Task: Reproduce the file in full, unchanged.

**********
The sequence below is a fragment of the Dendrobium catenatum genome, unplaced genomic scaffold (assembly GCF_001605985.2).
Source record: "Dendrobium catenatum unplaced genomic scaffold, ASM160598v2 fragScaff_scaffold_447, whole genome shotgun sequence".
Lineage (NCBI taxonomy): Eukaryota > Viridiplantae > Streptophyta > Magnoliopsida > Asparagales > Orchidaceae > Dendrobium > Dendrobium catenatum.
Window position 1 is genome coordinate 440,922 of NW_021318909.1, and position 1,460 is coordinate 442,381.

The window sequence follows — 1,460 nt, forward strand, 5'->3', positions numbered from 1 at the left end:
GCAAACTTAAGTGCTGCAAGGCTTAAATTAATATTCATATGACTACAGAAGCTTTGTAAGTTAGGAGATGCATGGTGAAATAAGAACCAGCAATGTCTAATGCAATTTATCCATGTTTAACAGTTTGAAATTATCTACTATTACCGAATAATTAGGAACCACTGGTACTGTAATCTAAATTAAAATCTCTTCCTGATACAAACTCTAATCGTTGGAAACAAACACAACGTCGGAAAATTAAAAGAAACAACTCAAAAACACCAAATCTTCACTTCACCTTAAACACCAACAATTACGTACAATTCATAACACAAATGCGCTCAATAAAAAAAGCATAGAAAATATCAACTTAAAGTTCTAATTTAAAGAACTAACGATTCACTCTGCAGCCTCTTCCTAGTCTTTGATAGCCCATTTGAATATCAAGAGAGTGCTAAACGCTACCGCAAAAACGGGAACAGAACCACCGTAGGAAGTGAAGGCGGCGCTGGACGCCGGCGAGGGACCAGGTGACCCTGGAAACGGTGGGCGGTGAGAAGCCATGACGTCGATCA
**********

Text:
The sequence below is a fragment of the Dendrobium catenatum genome, unplaced genomic scaffold (assembly GCF_001605985.2).
Source record: "Dendrobium catenatum unplaced genomic scaffold, ASM160598v2 fragScaff_scaffold_447, whole genome shotgun sequence".
Lineage (NCBI taxonomy): Eukaryota > Viridiplantae > Streptophyta > Magnoliopsida > Asparagales > Orchidaceae > Dendrobium > Dendrobium catenatum.
Window position 1 is genome coordinate 440,922 of NW_021318909.1, and position 1,460 is coordinate 442,381.

The window sequence follows — 1,460 nt, forward strand, 5'->3', positions numbered from 1 at the left end:
GCAAACTTAAGTGCTGCAAGGCTTAAATTAATATTCATATGACTACAGAAGCTTTGTAAGTTAGGAGATGCATGGTGAAATAAGAACCAGCAATGTCTAATGCAATTTATCCATGTTTAACAGTTTGAAATTATCTACTATTACCGAATAATTAGGAACCACTGGTACTGTAATCTAAATTAAAATCTCTTCCTGATACAAACTCTAATCGTTGGAAACAAACACAACGTCGGAAAATTAAAAGAAACAACTCAAAAACACCAAATCTTCACTTCACCTTAAACACCAACAATTACGTACAATTCATAACACAAATGCGCTCAATAAAAAAAGCATAGAAAATATCAACTTAAAGTTCTAATTTAAAGAACTAACGATTCACTCTGCAGCCTCTTCCTAGTCTTTGATAGCCCATTTGAATATCAAGAGAGTGCTAAACGCTACCGCAAAAACGGGAACAGAACCACCGTAGGAAGTGAAGGCGGCGCTGGACGCCGGCGAGGGACCAGGTGACCCTGGAAACGGTGGGCGGTGAGAAGCCATGACGTCGATCA